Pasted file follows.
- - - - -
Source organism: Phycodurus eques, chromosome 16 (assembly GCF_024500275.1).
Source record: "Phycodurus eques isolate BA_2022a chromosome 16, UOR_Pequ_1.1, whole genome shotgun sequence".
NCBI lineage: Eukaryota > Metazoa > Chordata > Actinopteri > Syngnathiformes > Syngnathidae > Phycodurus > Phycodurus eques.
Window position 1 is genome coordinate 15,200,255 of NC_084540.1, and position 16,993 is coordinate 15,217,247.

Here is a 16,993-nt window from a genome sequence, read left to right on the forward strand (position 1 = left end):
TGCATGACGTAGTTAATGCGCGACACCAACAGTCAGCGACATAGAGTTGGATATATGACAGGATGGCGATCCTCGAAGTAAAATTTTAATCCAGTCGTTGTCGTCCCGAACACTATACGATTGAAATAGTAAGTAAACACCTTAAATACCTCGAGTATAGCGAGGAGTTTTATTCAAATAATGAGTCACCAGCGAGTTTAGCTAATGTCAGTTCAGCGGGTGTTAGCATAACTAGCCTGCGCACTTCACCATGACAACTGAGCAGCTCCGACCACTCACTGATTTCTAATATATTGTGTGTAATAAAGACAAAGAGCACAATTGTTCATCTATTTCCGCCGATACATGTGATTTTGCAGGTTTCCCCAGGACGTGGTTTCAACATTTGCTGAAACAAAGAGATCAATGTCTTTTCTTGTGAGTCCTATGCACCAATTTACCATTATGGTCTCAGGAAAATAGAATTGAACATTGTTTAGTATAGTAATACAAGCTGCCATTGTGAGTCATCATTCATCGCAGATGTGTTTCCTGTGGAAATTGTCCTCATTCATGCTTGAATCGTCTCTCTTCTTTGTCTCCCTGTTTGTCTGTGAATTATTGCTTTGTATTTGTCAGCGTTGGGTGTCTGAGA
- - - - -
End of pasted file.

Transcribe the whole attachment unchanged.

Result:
Source organism: Phycodurus eques, chromosome 16 (assembly GCF_024500275.1).
Source record: "Phycodurus eques isolate BA_2022a chromosome 16, UOR_Pequ_1.1, whole genome shotgun sequence".
NCBI lineage: Eukaryota > Metazoa > Chordata > Actinopteri > Syngnathiformes > Syngnathidae > Phycodurus > Phycodurus eques.
Window position 1 is genome coordinate 15,200,255 of NC_084540.1, and position 16,993 is coordinate 15,217,247.

Here is a 16,993-nt window from a genome sequence, read left to right on the forward strand (position 1 = left end):
TGCATGACGTAGTTAATGCGCGACACCAACAGTCAGCGACATAGAGTTGGATATATGACAGGATGGCGATCCTCGAAGTAAAATTTTAATCCAGTCGTTGTCGTCCCGAACACTATACGATTGAAATAGTAAGTAAACACCTTAAATACCTCGAGTATAGCGAGGAGTTTTATTCAAATAATGAGTCACCAGCGAGTTTAGCTAATGTCAGTTCAGCGGGTGTTAGCATAACTAGCCTGCGCACTTCACCATGACAACTGAGCAGCTCCGACCACTCACTGATTTCTAATATATTGTGTGTAATAAAGACAAAGAGCACAATTGTTCATCTATTTCCGCCGATACATGTGATTTTGCAGGTTTCCCCAGGACGTGGTTTCAACATTTGCTGAAACAAAGAGATCAATGTCTTTTCTTGTGAGTCCTATGCACCAATTTACCATTATGGTCTCAGGAAAATAGAATTGAACATTGTTTAGTATAGTAATACAAGCTGCCATTGTGAGTCATCATTCATCGCAGATGTGTTTCCTGTGGAAATTGTCCTCATTCATGCTTGAATCGTCTCTCTTCTTTGTCTCCCTGTTTGTCTGTGAATTATTGCTTTGTATTTGTCAGCGTTGGGTGTCTGAGA